■ Stoops and defensive coordinator D.J. Eliot were both on hand at the NFL Draft this week to support several of their former defensive players at Florida State who were drafted, including defensive end Bjoern Werner (Colts, No. 24 pick) and cornerback Xavier Rhodes (Vikings, No. 25 pick). Other Seminoles defenders drafted include defensive end Cornellius "Tank" Carradine (49ers, No. 40 pick overall) and linebacker Brandon Jenkins (Redskins, No. 162).

"A couple of them asked me to come up and be with them," Stoops said this week. "I wanted to be there to support them and their family."

But will having so many of his former pupils drafted help him recruit at Kentucky?

"I don't know if it's a selling point or not. I'm really doing it because of my relationship with these guys," he said. "I've been with them for the past three years and really think the world of them and want nothing but success for them."

More with Warford

Kentucky's Larry Warford was drafted by the Detroit Lions on Friday in the third round of the NFL Draft, making him the first UK offensive lineman to be drafted since Todd Perry and Chuck Bradley in 1993.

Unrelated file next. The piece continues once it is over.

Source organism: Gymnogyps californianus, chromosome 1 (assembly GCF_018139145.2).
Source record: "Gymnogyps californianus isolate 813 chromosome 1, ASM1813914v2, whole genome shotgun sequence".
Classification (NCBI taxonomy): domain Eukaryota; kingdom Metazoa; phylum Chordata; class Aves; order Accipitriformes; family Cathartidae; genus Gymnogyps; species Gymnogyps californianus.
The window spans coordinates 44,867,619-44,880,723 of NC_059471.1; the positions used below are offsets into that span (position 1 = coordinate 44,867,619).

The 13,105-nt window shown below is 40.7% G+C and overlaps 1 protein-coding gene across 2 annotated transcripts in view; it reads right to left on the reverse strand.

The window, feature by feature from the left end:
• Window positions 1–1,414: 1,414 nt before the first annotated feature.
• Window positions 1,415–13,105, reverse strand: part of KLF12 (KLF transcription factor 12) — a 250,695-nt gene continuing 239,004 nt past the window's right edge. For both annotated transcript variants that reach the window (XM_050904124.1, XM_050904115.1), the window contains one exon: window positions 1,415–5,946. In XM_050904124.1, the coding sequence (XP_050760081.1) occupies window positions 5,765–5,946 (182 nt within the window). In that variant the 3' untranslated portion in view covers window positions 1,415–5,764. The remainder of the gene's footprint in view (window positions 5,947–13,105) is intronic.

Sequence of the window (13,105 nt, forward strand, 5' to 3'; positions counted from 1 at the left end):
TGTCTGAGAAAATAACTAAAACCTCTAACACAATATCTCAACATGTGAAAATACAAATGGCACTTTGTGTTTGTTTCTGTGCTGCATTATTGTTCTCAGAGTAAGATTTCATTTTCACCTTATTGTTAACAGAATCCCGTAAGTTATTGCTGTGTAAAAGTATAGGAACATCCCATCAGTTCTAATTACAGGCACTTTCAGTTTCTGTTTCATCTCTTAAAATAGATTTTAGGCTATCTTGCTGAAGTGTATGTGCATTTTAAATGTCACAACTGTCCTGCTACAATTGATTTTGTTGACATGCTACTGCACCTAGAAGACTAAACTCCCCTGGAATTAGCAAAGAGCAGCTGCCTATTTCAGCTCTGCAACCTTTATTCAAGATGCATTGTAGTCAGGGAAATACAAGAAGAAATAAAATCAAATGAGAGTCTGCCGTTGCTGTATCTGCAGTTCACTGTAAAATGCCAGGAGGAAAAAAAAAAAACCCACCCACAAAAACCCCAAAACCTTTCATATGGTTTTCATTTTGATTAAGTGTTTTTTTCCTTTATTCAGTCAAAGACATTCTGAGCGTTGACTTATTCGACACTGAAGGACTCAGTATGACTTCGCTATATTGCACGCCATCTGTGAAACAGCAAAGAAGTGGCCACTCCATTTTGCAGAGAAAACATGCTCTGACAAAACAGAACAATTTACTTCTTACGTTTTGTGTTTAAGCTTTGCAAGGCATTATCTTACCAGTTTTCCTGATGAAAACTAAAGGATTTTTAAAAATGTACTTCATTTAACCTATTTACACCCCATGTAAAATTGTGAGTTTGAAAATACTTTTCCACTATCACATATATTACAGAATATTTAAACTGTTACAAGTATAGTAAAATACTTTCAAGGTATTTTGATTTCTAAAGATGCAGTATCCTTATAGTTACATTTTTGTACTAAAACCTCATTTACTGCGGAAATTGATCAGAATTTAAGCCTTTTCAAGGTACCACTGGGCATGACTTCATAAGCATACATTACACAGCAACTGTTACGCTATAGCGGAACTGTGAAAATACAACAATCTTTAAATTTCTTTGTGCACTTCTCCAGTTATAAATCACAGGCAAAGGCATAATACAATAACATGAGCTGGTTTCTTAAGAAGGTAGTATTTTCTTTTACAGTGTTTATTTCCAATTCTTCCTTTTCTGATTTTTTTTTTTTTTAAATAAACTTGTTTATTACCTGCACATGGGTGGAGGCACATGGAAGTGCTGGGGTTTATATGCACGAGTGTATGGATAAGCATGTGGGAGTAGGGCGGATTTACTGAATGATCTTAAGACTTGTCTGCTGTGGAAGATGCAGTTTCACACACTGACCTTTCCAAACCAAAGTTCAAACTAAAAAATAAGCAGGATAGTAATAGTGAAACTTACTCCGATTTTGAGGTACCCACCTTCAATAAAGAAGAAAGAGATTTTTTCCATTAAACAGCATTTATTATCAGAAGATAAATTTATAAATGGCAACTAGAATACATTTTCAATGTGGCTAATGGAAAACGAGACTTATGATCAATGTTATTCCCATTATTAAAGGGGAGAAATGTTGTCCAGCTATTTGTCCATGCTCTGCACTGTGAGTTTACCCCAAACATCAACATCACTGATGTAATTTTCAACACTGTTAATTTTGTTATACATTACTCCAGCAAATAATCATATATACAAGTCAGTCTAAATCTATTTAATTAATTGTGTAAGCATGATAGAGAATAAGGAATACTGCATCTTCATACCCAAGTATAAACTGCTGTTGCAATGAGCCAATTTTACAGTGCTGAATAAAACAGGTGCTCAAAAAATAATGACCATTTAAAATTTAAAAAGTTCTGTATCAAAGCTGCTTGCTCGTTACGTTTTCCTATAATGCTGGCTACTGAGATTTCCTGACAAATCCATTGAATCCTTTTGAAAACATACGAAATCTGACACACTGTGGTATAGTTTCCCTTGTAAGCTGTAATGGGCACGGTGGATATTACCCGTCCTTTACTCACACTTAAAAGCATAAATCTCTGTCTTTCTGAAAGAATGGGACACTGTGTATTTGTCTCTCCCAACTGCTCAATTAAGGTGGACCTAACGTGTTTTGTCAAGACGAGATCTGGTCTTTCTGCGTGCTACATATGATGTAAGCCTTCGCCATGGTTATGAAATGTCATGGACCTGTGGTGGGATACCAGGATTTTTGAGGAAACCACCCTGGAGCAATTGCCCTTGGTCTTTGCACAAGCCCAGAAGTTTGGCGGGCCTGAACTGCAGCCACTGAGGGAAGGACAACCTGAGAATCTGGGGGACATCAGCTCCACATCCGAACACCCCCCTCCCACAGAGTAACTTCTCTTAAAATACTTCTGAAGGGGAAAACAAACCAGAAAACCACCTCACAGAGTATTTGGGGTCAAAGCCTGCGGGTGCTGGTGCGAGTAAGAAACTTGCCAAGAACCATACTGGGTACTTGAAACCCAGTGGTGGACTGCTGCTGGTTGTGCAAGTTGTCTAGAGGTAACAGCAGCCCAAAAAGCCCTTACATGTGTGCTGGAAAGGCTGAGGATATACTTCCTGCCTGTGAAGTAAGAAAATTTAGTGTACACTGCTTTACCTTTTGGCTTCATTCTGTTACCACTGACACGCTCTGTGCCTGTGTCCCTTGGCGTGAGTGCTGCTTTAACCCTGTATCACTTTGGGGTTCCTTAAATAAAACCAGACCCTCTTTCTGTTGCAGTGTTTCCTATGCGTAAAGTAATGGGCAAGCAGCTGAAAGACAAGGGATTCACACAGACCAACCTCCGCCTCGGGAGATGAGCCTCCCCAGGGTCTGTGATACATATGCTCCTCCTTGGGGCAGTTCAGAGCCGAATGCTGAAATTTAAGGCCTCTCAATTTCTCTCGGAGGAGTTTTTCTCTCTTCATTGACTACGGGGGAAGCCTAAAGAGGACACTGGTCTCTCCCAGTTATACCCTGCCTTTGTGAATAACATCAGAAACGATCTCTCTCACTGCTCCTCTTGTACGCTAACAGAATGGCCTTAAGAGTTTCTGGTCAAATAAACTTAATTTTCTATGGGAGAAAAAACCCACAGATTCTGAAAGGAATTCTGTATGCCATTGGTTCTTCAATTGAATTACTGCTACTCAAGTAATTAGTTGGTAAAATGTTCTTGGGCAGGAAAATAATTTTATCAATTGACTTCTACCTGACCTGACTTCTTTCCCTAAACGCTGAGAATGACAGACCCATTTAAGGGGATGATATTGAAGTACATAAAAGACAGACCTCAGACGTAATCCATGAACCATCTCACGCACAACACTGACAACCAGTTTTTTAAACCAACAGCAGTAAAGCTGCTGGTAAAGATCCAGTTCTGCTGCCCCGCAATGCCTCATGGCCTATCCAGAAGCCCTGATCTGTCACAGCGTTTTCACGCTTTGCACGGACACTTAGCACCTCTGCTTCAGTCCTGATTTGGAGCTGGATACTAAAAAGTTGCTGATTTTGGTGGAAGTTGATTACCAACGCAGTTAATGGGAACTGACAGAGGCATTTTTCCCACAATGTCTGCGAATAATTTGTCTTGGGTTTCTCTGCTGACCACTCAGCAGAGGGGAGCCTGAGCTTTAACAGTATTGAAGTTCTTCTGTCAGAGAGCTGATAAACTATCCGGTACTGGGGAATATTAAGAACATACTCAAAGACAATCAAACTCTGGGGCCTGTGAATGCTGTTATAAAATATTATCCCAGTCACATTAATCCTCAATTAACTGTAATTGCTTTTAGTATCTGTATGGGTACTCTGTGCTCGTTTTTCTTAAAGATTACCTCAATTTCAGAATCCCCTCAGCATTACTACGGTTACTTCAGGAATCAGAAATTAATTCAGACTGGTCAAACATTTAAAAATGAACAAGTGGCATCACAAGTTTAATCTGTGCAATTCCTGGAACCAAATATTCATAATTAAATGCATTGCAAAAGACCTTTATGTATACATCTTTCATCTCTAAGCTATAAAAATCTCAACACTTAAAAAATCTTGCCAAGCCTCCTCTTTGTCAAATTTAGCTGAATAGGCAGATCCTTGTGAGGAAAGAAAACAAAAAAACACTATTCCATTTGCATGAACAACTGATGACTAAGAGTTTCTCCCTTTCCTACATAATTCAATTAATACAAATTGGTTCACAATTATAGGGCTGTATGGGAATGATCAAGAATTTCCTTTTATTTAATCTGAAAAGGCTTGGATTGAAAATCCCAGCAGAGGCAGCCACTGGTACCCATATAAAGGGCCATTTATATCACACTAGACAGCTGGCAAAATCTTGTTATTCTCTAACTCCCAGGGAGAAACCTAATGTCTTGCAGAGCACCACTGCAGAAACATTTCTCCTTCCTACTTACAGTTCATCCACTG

But the longtime starter at right guard doesn't believe it will be another 20 years before a UK lineman's name is called.

"We've got a lot of good guys on the offensive line this year," Warford said. "We had a lot of young guys (last season) and we had to throw them in the fire right away because we were pretty thin on the offensive line. With them gaining that experience it's going to make them great players. Darrian (Miller) is going to be really good. Zach Myers and Zach West, I saw those guys play and they are going to be good ones, so I'm hoping that I won't be the last one for a while and I believe they can change that for sure."